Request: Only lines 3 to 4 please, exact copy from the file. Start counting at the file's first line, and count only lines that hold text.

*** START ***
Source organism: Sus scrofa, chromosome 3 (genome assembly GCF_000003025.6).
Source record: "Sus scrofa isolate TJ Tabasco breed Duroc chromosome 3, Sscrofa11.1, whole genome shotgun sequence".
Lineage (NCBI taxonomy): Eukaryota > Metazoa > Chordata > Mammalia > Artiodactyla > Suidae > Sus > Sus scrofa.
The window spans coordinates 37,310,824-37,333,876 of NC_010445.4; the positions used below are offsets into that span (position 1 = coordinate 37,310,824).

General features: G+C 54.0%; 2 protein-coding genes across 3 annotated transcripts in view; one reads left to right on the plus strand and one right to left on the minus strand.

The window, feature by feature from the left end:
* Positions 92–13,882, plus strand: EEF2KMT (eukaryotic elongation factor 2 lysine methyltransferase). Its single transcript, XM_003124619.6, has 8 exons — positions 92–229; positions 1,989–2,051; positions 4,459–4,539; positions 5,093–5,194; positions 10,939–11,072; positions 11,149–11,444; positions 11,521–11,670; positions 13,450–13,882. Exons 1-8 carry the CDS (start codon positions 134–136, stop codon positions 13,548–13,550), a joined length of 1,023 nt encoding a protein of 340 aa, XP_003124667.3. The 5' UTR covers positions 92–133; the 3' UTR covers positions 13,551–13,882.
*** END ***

Lineage (NCBI taxonomy): Eukaryota > Metazoa > Chordata > Mammalia > Artiodactyla > Suidae > Sus > Sus scrofa.
The window spans coordinates 37,310,824-37,333,876 of NC_010445.4; the positions used below are offsets into that span (position 1 = coordinate 37,310,824).